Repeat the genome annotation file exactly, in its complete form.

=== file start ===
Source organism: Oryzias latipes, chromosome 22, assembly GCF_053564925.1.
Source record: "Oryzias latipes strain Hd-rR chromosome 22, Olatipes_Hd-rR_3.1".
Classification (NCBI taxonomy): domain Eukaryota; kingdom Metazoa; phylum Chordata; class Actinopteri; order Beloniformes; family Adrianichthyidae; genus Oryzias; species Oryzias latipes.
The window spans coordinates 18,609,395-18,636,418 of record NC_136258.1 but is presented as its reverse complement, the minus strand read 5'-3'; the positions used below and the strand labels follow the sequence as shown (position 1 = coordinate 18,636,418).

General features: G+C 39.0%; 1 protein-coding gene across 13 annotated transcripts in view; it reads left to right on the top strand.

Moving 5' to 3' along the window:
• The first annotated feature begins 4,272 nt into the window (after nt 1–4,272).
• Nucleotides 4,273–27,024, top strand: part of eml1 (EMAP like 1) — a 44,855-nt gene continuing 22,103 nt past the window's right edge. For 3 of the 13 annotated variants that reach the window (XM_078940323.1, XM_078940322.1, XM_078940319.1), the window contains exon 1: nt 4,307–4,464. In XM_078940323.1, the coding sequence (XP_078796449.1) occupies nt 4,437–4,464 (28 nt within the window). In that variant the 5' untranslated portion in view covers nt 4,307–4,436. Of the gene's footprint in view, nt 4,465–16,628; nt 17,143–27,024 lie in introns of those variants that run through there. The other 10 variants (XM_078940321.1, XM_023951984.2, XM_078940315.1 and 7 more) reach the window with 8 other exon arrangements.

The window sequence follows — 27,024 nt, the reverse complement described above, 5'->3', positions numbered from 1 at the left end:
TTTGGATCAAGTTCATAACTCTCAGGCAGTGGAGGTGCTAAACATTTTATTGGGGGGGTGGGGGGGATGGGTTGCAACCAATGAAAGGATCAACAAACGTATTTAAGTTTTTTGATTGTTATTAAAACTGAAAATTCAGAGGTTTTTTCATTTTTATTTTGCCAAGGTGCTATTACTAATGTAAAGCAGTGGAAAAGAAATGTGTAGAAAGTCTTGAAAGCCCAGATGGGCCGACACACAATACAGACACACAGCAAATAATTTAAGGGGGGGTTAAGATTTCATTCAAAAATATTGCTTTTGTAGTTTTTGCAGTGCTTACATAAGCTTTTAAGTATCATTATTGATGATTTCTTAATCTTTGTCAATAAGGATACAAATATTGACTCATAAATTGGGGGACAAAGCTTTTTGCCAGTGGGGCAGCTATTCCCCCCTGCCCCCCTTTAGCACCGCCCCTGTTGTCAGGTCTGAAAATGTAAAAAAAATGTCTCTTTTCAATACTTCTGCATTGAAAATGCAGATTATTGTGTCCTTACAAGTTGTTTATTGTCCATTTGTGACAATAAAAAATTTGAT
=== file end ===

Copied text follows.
Source organism: Oryzias latipes, chromosome 22, assembly GCF_053564925.1.
Source record: "Oryzias latipes strain Hd-rR chromosome 22, Olatipes_Hd-rR_3.1".
Classification (NCBI taxonomy): domain Eukaryota; kingdom Metazoa; phylum Chordata; class Actinopteri; order Beloniformes; family Adrianichthyidae; genus Oryzias; species Oryzias latipes.
The window spans coordinates 18,609,395-18,636,418 of record NC_136258.1 but is presented as its reverse complement, the minus strand read 5'-3'; the positions used below and the strand labels follow the sequence as shown (position 1 = coordinate 18,636,418).

General features: G+C 39.0%; 1 protein-coding gene across 13 annotated transcripts in view; it reads left to right on the top strand.

Moving 5' to 3' along the window:
• The first annotated feature begins 4,272 nt into the window (after nt 1–4,272).
• Nucleotides 4,273–27,024, top strand: part of eml1 (EMAP like 1) — a 44,855-nt gene continuing 22,103 nt past the window's right edge. For 3 of the 13 annotated variants that reach the window (XM_078940323.1, XM_078940322.1, XM_078940319.1), the window contains exon 1: nt 4,307–4,464. In XM_078940323.1, the coding sequence (XP_078796449.1) occupies nt 4,437–4,464 (28 nt within the window). In that variant the 5' untranslated portion in view covers nt 4,307–4,436. Of the gene's footprint in view, nt 4,465–16,628; nt 17,143–27,024 lie in introns of those variants that run through there. The other 10 variants (XM_078940321.1, XM_023951984.2, XM_078940315.1 and 7 more) reach the window with 8 other exon arrangements.

The window sequence follows — 27,024 nt, the reverse complement described above, 5'->3', positions numbered from 1 at the left end:
TTTGGATCAAGTTCATAACTCTCAGGCAGTGGAGGTGCTAAACATTTTATTGGGGGGGTGGGGGGGATGGGTTGCAACCAATGAAAGGATCAACAAACGTATTTAAGTTTTTTGATTGTTATTAAAACTGAAAATTCAGAGGTTTTTTCATTTTTATTTTGCCAAGGTGCTATTACTAATGTAAAGCAGTGGAAAAGAAATGTGTAGAAAGTCTTGAAAGCCCAGATGGGCCGACACACAATACAGACACACAGCAAATAATTTAAGGGGGGGTTAAGATTTCATTCAAAAATATTGCTTTTGTAGTTTTTGCAGTGCTTACATAAGCTTTTAAGTATCATTATTGATGATTTCTTAATCTTTGTCAATAAGGATACAAATATTGACTCATAAATTGGGGGACAAAGCTTTTTGCCAGTGGGGCAGCTATTCCCCCCTGCCCCCCTTTAGCACCGCCCCTGTTGTCAGGTCTGAAAATGTAAAAAAAATGTCTCTTTTCAATACTTCTGCATTGAAAATGCAGATTATTGTGTCCTTACAAGTTGTTTATTGTCCATTTGTGACAATAAAAAATTTGAT